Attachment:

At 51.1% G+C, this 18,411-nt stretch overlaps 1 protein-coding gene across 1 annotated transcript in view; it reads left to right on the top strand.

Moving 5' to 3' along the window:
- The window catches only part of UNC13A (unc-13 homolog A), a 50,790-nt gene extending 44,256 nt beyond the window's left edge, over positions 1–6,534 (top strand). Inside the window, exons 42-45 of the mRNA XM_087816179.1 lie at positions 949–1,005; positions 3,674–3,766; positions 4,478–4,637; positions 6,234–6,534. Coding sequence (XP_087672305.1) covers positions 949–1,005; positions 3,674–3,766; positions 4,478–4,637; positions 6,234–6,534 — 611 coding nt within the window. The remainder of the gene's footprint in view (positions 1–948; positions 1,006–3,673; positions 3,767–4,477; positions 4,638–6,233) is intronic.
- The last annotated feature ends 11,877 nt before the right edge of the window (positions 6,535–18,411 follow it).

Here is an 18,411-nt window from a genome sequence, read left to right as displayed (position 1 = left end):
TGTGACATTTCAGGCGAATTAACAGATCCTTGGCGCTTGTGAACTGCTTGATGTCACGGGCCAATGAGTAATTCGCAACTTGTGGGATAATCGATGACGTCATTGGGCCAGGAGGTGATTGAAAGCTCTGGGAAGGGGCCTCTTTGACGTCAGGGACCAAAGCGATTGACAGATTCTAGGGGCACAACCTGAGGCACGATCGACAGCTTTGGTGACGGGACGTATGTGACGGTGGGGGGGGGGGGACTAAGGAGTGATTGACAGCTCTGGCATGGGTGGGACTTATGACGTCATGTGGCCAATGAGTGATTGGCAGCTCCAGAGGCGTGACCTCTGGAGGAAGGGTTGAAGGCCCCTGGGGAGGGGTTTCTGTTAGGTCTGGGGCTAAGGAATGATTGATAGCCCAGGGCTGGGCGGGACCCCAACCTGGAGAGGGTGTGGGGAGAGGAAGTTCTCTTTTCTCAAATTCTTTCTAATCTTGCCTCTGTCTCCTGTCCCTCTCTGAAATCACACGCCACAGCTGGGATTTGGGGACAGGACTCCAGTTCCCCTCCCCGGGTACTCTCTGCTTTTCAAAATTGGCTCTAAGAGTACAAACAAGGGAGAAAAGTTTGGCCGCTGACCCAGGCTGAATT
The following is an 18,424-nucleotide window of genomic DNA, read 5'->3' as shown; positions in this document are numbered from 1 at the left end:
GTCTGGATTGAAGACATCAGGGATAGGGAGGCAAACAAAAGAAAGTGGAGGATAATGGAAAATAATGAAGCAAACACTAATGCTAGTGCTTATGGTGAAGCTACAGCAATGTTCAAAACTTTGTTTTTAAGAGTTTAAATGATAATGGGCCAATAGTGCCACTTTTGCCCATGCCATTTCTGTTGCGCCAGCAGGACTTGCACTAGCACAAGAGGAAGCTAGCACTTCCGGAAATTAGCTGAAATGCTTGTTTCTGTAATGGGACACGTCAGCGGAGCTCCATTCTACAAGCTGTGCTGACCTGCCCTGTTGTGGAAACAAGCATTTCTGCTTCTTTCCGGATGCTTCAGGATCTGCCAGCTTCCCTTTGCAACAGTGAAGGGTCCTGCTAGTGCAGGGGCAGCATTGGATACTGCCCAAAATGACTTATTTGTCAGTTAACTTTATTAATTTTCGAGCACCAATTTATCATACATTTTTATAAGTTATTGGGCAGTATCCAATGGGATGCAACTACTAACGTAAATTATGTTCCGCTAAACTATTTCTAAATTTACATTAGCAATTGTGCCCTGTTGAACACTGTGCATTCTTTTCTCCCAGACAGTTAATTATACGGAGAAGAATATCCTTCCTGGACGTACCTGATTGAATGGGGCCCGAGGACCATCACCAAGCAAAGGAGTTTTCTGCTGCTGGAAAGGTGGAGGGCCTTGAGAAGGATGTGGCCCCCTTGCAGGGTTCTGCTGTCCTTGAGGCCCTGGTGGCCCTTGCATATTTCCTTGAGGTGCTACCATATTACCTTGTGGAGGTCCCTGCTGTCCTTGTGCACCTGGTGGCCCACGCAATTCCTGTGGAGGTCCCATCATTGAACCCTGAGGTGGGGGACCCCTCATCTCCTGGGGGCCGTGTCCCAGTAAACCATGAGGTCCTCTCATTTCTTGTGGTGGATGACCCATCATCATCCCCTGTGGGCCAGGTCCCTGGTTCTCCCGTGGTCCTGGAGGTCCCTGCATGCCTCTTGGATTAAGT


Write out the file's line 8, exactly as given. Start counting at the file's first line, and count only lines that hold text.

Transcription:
GTCTGGATTGAAGACATCAGGGATAGGGAGGCAAACAAAAGAAAGTGGAGGATAATGGAAAATAATGAAGCAAACACTAATGCTAGTGCTTATGGTGAAGCTACAGCAATGTTCAAAACTTTGTTTTTAAGAGTTTAAATGATAATGGGCCAATAGTGCCACTTTTGCCCATGCCATTTCTGTTGCGCCAGCAGGACTTGCACTAGCACAAGAGGAAGCTAGCACTTCCGGAAATTAGCTGAAATGCTTGTTTCTGTAATGGGACACGTCAGCGGAGCTCCATTCTACAAGCTGTGCTGACCTGCCCTGTTGTGGAAACAAGCATTTCTGCTTCTTTCCGGATGCTTCAGGATCTGCCAGCTTCCCTTTGCAACAGTGAAGGGTCCTGCTAGTGCAGGGGCAGCATTGGATACTGCCCAAAATGACTTATTTGTCAGTTAACTTTATTAATTTTCGAGCACCAATTTATCATACATTTTTATAAGTTATTGGGCAGTATCCAATGGGATGCAACTACTAACGTAAATTATGTTCCGCTAAACTATTTCTAAATTTACATTAGCAATTGTGCCCTGTTGAACACTGTGCATTCTTTTCTCCCAGACAGTTAATTATACGGAGAAGAATATCCTTCCTGGACGTACCTGATTGAATGGGGCCCGAGGACCATCACCAAGCAAAGGAGTTTTCTGCTGCTGGAAAGGTGGAGGGCCTTGAGAAGGATGTGGCCCCCTTGCAGGGTTCTGCTGTCCTTGAGGCCCTGGTGGCCCTTGCATATTTCCTTGAGGTGCTACCATATTACCTTGTGGAGGTCCCTGCTGTCCTTGTGCACCTGGTGGCCCACGCAATTCCTGTGGAGGTCCCATCATTGAACCCTGAGGTGGGGGACCCCTCATCTCCTGGGGGCCGTGTCCCAGTAAACCATGAGGTCCTCTCATTTCTTGTGGTGGATGACCCATCATCATCCCCTGTGGGCCAGGTCCCTGGTTCTCCCGTGGTCCTGGAGGTCCCTGCATGCCTCTTGGATTAAGT